Catawba River: Once Wild
Spanning two states and more than 200 miles, the Catawba is more a linked series of reservoirs than a genuine river anymore. This once-wild waterway named for the Catawba tribe of Native Americans — “the people of the river” — rises in the Blue Ridge Mountains just east of Asheville, NC, and yields for no fewer than 11 impoundments on its way to and through South Carolina, where it eventually becomes known as the Wateree River before landing in Congaree National Park for its final 10 miles above Lake Marion.
Along the way, it weaves through some of the finest countryside in the Carolinas, alternating between rural and urban landscapes, and passes by densely populated Charlotte, where it forms the 33,000-acre Lake Norman, a mecca of outdoor recreation.
The 30-mile stretch of the Catawba River between the Lake Wylie Hydro Station and the upper end of Fishing Creek Lake is now the longest portion of the Catawba River that remains undammed, forming a significant portion of the Wateree Blue Trail that winds 75 miles south to meet the Congaree River Blue Trail within the national park. The land bordering much of the Catawba-Wateree along the Blue Trail remains a wooded and natural floodplain forest, creating a haven for bald eagles, river otters, belted kingfishers, and wildlife of all sorts.
The basin is one of a precious few areas left in the southeast with significant populations of the rocky Shoals spider lily (Hymenocallis coronaria), with a notably large population left at Landsford Canal State Park. The Catawba River is also rich in history, providing for ancestors of the Catawba Indian Nation for some 12,000 years. European explorers and early American settlers eventually found their way to the valley and continue to flock to the region, all leaving their mark on the river.
Beginning in 1904, a series of hydroelectric dams were constructed to harness the power of the river in an effort to foster growth in the region and meet increasing demands for energy. The hydro station forming Lake Wylie was the cornerstone of what is now Duke Energy, the largest electric power company in the U.S.
More than two million people now live in the Catawba-Wateree basin, and rapid growth is putting a strain on water resources. The lack of an overall plan for efficient water use is one of the reasons why American Rivers named the Catawba River one of America’s Most Endangered Rivers® in 2008. In 2010, the Southern Environmental Law Center (SELC) named the Catawba-Wateree basin one of the top 10 most endangered places in the Southeast for the same reason.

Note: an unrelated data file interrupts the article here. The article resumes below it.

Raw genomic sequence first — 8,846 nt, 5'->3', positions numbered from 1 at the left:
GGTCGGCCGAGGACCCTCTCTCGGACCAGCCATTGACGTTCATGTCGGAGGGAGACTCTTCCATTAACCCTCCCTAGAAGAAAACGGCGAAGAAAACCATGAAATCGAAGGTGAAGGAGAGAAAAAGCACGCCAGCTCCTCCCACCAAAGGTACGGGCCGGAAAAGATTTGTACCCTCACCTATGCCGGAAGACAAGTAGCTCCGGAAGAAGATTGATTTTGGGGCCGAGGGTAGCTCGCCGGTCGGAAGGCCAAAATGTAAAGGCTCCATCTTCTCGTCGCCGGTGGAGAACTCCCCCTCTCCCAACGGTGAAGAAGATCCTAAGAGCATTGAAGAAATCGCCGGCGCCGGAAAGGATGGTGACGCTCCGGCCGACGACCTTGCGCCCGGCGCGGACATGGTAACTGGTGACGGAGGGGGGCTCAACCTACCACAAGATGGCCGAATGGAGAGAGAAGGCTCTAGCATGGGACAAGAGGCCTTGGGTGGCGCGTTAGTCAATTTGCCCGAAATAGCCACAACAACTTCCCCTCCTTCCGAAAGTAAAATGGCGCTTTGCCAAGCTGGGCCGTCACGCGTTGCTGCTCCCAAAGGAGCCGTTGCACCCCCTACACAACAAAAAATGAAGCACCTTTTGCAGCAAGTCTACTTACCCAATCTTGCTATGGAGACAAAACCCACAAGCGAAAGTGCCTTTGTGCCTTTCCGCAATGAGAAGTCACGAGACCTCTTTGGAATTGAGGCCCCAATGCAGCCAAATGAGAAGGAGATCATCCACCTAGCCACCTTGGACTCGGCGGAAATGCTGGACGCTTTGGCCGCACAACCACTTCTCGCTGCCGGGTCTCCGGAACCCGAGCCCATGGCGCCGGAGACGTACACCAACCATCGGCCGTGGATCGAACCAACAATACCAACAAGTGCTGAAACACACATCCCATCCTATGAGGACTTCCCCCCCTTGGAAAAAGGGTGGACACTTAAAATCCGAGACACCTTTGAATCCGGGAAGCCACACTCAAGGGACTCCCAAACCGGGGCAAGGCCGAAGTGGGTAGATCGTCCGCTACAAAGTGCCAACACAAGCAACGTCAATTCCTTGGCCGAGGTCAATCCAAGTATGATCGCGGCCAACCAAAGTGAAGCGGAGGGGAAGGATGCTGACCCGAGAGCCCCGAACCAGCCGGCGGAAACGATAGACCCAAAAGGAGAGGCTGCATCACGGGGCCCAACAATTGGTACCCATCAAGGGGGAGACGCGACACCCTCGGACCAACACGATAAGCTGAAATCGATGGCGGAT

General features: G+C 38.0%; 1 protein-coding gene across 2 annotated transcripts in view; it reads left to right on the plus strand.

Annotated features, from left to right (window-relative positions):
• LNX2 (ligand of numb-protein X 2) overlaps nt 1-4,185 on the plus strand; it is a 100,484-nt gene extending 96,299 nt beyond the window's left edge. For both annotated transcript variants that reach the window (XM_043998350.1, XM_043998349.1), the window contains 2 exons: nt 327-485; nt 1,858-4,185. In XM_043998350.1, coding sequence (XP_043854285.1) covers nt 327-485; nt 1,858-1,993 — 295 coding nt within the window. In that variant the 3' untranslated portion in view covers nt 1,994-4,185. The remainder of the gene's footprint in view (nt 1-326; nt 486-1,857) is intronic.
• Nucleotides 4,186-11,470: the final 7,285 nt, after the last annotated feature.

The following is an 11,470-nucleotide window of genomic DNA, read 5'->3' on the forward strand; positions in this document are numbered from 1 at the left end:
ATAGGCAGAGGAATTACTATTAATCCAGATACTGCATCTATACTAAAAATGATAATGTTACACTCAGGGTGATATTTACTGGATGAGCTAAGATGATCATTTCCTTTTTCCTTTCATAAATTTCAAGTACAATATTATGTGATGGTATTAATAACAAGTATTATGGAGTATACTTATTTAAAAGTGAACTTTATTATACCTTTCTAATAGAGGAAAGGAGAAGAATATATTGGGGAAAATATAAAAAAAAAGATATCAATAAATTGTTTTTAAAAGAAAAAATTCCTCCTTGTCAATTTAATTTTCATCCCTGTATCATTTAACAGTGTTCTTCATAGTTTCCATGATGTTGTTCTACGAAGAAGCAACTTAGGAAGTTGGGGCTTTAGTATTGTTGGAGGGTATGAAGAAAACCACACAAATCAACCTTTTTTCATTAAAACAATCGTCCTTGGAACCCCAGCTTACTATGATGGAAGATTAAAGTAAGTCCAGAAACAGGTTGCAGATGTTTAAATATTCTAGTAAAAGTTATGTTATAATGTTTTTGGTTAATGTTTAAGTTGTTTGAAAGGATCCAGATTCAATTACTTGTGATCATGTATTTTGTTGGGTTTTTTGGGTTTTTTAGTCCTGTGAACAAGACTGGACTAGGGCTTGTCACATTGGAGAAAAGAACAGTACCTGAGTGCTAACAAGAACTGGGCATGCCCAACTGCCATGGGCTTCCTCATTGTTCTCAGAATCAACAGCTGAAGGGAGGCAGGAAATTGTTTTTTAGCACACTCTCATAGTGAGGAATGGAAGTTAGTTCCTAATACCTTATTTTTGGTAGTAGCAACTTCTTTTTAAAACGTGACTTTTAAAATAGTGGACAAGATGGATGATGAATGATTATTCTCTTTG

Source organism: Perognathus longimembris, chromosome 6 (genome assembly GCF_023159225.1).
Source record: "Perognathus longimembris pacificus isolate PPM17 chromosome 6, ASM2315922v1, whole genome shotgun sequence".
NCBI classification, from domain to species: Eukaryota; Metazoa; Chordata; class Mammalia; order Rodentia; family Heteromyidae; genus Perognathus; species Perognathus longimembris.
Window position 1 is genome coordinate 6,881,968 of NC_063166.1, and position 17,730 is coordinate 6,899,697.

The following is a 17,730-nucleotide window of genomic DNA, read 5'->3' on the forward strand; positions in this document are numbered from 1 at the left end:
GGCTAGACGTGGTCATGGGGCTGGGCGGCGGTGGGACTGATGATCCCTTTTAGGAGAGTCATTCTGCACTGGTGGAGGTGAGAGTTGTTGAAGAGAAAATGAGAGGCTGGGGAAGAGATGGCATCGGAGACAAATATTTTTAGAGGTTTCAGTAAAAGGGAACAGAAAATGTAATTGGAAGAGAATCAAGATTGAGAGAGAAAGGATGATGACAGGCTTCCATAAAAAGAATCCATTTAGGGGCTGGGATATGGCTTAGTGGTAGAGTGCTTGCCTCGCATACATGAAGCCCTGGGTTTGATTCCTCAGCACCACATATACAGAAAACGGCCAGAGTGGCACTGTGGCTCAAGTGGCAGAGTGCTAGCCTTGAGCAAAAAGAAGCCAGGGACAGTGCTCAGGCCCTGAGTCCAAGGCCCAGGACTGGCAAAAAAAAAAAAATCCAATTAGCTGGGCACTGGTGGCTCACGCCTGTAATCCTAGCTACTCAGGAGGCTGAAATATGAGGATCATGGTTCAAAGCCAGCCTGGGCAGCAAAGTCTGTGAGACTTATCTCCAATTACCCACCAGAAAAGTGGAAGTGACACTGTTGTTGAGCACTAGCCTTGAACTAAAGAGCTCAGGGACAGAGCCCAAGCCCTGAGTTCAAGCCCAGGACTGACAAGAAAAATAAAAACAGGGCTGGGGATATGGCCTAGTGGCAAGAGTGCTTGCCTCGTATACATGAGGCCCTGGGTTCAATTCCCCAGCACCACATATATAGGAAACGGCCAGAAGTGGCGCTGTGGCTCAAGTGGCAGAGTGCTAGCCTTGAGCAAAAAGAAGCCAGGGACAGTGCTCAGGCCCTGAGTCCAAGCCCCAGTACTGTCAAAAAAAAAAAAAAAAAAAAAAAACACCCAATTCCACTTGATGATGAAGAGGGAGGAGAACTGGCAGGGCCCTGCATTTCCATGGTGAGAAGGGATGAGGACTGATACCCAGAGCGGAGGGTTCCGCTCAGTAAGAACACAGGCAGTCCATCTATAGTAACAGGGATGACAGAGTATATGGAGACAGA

The river’s 11 hydroelectric dams combined with drought, climate change, and rampant development contribute to a variety of issues—including poor flow management, sedimentation runoff, excessive nutrients, and industrial waste—that continue to pose significant risk to the health of the river.
Coal ash, a byproduct of power generation, has historically threatened the river and local water supply with pollution. In 2009 the EPA announced that four of the top 44 “High Hazard Ash Ponds” in the U.S. sit alongside the Catawba, posing a catastrophic threat to drinking water reservoirs in the most populated area of North Carolina. The EPA High Hazard list includes ash ponds on Lake Norman and Lake Wylie, along with two ponds discharging into Mountain Island Lake.
It has been more than 100 years since the town of Great Falls has lived up to its name. But a landmark agreement forged during relicensing last year will restore continuous flows to areas that have been bypassed since Duke’s Great Falls Hydro and reservoir were built in the early 1900s. The new license will bring about eight miles of whitewater rapids, kayak and raft launches, and fishing areas with hopes of introducing ecotourism to the economically struggling town. Special whitewater releases are planned in the late spring and summer for visitors to enjoy.
Duke Energy’s relicensing process was the biggest hydroelectric dam relicensing in the nation, and the outcome is expected to lead to great improvements to the health of the river by dramatically altering reservoir operations, enhancing water quality and reshaping how people use and value the river for the next half century. It is expected to change the way Duke operates the entire river system.
The comprehensive settlement agreement that led to the FERC relicensing is reflective of modern conservation values and returns water to five sections of the Catawba-Wateree by establishing minimum-flow requirements rather than merely averages, where the river could essentially be turned off and on in order to meet requirements. Some improvements are already being implemented, putting water back in the river channel where it historically has been redirected to generate electricity or cool power stations. That translates to improved recreational access as well as general river health for people, fish and wildlife, including endangered sturgeon fish species that make their home in the Catawba.